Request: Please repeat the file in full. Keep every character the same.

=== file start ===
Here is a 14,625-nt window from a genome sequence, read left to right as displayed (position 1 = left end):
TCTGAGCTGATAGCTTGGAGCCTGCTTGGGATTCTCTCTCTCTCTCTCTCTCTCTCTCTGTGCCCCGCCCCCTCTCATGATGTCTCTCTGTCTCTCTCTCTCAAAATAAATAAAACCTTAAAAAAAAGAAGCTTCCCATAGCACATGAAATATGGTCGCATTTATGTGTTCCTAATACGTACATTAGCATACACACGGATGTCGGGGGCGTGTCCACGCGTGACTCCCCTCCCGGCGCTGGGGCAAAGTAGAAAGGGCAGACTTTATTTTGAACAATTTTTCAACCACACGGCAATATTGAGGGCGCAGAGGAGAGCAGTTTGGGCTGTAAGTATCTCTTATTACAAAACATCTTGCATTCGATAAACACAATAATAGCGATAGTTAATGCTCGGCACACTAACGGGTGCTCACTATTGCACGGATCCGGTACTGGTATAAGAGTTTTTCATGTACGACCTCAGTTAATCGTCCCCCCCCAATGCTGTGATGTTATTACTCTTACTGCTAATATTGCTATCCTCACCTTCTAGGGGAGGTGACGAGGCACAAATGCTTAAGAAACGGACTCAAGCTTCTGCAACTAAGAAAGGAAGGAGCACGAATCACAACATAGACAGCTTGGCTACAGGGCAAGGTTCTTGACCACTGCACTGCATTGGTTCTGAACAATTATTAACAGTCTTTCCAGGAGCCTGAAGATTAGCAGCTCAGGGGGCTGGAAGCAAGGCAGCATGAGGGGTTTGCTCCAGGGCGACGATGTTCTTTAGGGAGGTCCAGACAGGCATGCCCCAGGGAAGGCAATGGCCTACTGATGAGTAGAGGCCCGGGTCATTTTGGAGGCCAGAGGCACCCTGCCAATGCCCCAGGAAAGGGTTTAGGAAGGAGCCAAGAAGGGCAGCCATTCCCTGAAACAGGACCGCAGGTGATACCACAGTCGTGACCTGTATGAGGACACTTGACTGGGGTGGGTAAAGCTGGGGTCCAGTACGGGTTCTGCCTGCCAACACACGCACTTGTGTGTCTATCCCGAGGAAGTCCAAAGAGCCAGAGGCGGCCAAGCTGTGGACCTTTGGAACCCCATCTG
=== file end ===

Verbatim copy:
Here is a 14,625-nt window from a genome sequence, read left to right as displayed (position 1 = left end):
TCTGAGCTGATAGCTTGGAGCCTGCTTGGGATTCTCTCTCTCTCTCTCTCTCTCTCTCTGTGCCCCGCCCCCTCTCATGATGTCTCTCTGTCTCTCTCTCTCAAAATAAATAAAACCTTAAAAAAAAGAAGCTTCCCATAGCACATGAAATATGGTCGCATTTATGTGTTCCTAATACGTACATTAGCATACACACGGATGTCGGGGGCGTGTCCACGCGTGACTCCCCTCCCGGCGCTGGGGCAAAGTAGAAAGGGCAGACTTTATTTTGAACAATTTTTCAACCACACGGCAATATTGAGGGCGCAGAGGAGAGCAGTTTGGGCTGTAAGTATCTCTTATTACAAAACATCTTGCATTCGATAAACACAATAATAGCGATAGTTAATGCTCGGCACACTAACGGGTGCTCACTATTGCACGGATCCGGTACTGGTATAAGAGTTTTTCATGTACGACCTCAGTTAATCGTCCCCCCCCAATGCTGTGATGTTATTACTCTTACTGCTAATATTGCTATCCTCACCTTCTAGGGGAGGTGACGAGGCACAAATGCTTAAGAAACGGACTCAAGCTTCTGCAACTAAGAAAGGAAGGAGCACGAATCACAACATAGACAGCTTGGCTACAGGGCAAGGTTCTTGACCACTGCACTGCATTGGTTCTGAACAATTATTAACAGTCTTTCCAGGAGCCTGAAGATTAGCAGCTCAGGGGGCTGGAAGCAAGGCAGCATGAGGGGTTTGCTCCAGGGCGACGATGTTCTTTAGGGAGGTCCAGACAGGCATGCCCCAGGGAAGGCAATGGCCTACTGATGAGTAGAGGCCCGGGTCATTTTGGAGGCCAGAGGCACCCTGCCAATGCCCCAGGAAAGGGTTTAGGAAGGAGCCAAGAAGGGCAGCCATTCCCTGAAACAGGACCGCAGGTGATACCACAGTCGTGACCTGTATGAGGACACTTGACTGGGGTGGGTAAAGCTGGGGTCCAGTACGGGTTCTGCCTGCCAACACACGCACTTGTGTGTCTATCCCGAGGAAGTCCAAAGAGCCAGAGGCGGCCAAGCTGTGGACCTTTGGAACCCCATCTG